Sorry for the FAQ, but I really don't know where to find a full spreadsheet for element properties. I mean a table that has one row for each element, and the columns are its properties, such as name, atomic number, density, melting point, etc. I know that there are many sites or references for that, but I need it in tabular format, because I want to analyze data, make charts, etc.

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Something like this? –  Aditya Sriram Dec 19 '12 at 9:39
Or if someone knows programming, they can web-scrape source code of this website.(Don't know if it is legal) –  Aditya Sriram Dec 19 '12 at 11:19
Yes, @AdityaSriram, That's exactly what I wanted –  Mostafa Farzán Dec 19 '12 at 12:57
just visit "images-of-elements.com/element-properties.php"; and "select all" and copy to excel –  user1770 Jun 8 at 8:23

Well, here's a CSV file that I parsed out of the JSON data provided by Paul Nathan's website, which in turn was produced from gPeriodic data in response to this question. gPeriodic is FOSS, so I can only assume that the element data contained within is good to share, though I have no idea of its provenance.

The parser uses the python json module to read the data, which I then wrote into comma separated values, which should be readable by any halfway competent spreadsheet program.

save it as elementdata.csv and you're good to go.

Some gotchas:

• This reproduces the gPeriodic data, warts and all. I make no guarantees regarding its correctness, recency, etc. I just munged the data.
• Some of the data is augmented with tildes, notes about temperature/polymorph/state etc. I've left these as they are but you may need to trim them if you want to plot them as numeric values.
• Argon had an atomic radius of '2-', whatever that means. I cut it.
• Excel is joke software and habitually interprets numbers wrapped in parentheses as negatives, because apparently some accountants decided that surrounding numbers in parens is a more sensible option than using a minus sign. Needless to say, this is wrong. I've addressed the problem by wrapping the affected numbers in angle brackets.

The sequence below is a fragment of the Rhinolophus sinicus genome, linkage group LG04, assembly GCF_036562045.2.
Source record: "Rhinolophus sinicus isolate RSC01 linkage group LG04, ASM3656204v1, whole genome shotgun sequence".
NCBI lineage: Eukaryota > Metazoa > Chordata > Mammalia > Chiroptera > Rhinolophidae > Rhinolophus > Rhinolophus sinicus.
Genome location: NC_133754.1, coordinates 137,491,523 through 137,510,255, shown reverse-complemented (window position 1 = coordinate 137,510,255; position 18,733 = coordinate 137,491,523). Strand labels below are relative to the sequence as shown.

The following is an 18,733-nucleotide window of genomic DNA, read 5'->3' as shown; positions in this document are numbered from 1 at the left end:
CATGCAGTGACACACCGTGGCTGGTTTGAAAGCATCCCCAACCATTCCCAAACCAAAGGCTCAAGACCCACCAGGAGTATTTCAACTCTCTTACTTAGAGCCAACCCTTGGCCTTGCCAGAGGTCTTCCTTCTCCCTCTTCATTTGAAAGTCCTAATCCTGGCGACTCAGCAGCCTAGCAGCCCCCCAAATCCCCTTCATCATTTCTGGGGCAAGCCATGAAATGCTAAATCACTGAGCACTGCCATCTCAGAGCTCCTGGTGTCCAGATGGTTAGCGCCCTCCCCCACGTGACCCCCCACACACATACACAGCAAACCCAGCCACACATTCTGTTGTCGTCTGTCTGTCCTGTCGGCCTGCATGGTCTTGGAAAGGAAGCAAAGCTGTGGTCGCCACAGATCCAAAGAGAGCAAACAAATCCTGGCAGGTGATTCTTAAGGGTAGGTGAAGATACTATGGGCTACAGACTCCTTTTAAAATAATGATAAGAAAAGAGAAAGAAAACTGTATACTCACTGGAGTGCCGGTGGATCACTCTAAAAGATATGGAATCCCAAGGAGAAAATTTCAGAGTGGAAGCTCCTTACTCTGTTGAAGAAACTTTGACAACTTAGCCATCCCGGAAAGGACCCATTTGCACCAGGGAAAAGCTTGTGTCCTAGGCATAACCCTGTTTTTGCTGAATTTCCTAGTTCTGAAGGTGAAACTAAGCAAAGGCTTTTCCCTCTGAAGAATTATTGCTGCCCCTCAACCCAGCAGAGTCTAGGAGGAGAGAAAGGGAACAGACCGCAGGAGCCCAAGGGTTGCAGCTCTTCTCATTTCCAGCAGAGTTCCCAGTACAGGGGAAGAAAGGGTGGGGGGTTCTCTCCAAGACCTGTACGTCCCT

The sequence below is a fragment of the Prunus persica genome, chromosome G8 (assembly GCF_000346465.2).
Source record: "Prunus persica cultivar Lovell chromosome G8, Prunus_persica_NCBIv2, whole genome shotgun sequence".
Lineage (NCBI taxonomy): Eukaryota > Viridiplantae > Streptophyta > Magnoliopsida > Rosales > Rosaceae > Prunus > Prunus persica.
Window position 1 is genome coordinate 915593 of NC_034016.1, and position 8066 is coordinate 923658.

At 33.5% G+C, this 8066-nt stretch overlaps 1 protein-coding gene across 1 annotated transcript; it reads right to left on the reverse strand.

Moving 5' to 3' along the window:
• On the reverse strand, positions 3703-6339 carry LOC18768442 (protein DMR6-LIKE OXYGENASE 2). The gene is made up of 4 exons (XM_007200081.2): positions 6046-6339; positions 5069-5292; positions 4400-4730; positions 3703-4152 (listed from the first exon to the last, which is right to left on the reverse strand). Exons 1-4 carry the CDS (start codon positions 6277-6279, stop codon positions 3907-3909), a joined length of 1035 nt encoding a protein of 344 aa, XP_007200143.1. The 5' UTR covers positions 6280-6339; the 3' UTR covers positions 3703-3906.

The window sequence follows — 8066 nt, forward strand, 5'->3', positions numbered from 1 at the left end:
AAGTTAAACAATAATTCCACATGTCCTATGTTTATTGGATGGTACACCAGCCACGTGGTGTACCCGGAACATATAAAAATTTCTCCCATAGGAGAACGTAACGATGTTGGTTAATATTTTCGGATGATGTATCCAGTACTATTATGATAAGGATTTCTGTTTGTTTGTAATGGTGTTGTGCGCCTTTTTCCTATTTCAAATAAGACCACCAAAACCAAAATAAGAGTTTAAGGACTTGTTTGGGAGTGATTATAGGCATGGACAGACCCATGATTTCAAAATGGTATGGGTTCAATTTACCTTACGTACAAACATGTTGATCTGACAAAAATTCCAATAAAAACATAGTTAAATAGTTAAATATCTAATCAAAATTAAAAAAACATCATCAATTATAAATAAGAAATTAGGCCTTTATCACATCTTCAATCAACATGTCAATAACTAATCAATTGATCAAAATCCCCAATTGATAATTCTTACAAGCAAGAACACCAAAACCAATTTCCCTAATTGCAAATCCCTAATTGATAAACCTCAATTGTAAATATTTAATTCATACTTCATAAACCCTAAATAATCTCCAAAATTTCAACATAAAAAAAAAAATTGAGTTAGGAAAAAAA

• There are no ionic radii in the source data. At all. Not my fault.
• The columns inherit the units of the source data. I've left the units out on purpose because I wanted each column to have no spaces in the name for ease of processing in R or whatever. Furthermore, the units in the source file have some inconvenient characters from an encoding perspective.

Tried plotting Z versus covalent radius in R from this data - looks alright:

Some of the data points are missing, some are not read by R because they are wrapped in <> - pre-process to your heart's content.

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Thanks, man but @AdityaSriram got me the excel file that I had described. Another time, thank you. –  Mostafa Farzán Dec 19 '12 at 13:00
@MostafaFarzán - No offence intended to Aditya, but the data that I link to contains considerable additional information that may be quite interesting to plot. Moreover, as a .csv, it can be opened in excel as well as literally hundreds of other programs on all platforms, making it considerably more portable than an .xls, for which interoperability has always been a low priority for Microsoft. –  Richard Terrett Dec 19 '12 at 14:08
Sorry, I didn't know that excel can open these files. The file was cool, but like that xls file, needs some works before charting. –  Mostafa Farzán Dec 19 '12 at 15:24
"No offence intended to Aditya" -> None taken. –  Aditya Sriram Dec 22 '12 at 12:13
This is in the .csv file format for its wide use as enlightened by Richard Terrett. You can combine certain ranges from this csv/spreadsheet to the one prepared by Richard, because it contains certain properties not contained in Richard's source.